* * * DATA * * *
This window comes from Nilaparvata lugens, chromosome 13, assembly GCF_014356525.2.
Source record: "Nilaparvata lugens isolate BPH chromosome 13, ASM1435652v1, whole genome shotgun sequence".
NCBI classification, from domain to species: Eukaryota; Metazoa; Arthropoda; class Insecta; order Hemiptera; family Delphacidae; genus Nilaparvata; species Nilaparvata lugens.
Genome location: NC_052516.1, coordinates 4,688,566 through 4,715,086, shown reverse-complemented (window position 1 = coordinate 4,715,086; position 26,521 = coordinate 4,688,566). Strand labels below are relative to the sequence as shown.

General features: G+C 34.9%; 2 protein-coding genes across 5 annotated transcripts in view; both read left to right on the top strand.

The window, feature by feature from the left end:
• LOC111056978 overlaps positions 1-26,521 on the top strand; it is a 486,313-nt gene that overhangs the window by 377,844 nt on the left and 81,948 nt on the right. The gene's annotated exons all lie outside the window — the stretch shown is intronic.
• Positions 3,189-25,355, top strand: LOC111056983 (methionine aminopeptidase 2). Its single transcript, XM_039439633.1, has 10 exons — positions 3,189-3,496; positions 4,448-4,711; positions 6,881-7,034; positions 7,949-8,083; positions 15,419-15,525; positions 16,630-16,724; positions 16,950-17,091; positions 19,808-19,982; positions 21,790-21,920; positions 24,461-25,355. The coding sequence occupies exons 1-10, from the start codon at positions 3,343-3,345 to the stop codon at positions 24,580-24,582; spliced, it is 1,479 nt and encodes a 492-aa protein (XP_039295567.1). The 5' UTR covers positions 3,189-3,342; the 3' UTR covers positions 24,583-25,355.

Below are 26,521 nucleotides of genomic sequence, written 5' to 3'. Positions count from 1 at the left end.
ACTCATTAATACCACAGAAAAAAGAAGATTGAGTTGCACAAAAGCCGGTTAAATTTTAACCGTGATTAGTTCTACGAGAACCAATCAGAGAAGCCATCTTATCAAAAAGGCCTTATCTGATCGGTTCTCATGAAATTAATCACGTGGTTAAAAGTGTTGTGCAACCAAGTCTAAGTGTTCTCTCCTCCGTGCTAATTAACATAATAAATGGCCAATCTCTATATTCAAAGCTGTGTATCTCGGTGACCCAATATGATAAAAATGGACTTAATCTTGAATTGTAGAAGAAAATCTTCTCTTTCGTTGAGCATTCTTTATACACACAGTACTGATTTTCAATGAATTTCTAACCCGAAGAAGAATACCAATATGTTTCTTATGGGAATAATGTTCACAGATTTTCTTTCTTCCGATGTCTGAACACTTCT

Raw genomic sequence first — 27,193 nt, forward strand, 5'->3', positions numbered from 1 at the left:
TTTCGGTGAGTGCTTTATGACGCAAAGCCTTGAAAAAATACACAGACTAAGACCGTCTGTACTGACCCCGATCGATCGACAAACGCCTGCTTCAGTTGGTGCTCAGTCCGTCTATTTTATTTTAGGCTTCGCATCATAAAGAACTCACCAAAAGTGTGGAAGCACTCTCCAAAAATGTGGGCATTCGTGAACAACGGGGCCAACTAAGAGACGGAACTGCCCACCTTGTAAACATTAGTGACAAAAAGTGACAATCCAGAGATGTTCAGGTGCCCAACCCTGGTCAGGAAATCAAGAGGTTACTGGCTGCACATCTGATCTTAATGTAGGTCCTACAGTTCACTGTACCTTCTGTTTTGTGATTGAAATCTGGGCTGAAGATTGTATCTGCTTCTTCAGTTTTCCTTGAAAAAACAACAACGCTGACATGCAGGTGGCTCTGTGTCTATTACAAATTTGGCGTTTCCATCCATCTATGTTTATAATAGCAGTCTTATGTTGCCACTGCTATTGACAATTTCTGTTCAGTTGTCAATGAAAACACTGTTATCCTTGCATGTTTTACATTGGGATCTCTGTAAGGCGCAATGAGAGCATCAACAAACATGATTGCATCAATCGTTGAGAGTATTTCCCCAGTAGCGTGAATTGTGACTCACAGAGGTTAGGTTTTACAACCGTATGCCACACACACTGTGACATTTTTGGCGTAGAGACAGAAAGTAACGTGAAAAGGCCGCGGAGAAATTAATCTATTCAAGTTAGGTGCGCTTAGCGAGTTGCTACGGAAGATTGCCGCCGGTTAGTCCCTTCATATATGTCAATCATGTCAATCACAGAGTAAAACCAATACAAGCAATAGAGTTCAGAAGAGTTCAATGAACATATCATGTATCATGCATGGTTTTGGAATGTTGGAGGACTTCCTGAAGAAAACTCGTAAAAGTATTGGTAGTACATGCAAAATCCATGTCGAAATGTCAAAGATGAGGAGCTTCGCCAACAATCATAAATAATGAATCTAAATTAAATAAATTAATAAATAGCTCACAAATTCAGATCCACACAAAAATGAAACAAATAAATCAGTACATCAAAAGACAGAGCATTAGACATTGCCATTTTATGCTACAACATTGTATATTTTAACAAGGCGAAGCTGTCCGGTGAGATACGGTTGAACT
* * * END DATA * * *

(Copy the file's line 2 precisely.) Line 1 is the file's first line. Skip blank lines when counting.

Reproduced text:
Source record: "Nilaparvata lugens isolate BPH chromosome 13, ASM1435652v1, whole genome shotgun sequence".